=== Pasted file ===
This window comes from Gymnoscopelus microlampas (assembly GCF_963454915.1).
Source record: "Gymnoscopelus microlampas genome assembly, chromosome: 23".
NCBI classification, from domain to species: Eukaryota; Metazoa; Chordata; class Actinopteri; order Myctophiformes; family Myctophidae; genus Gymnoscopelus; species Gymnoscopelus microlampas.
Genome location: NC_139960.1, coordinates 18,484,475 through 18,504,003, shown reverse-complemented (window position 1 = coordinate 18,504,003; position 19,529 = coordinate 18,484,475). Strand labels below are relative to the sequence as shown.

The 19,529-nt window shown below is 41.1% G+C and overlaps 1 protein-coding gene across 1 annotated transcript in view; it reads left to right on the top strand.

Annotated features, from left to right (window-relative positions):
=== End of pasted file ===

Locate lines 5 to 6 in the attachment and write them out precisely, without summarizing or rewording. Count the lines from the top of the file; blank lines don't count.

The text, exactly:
The 19,529-nt window shown below is 41.1% G+C and overlaps 1 protein-coding gene across 1 annotated transcript in view; it reads left to right on the top strand.

Annotated features, from left to right (window-relative positions):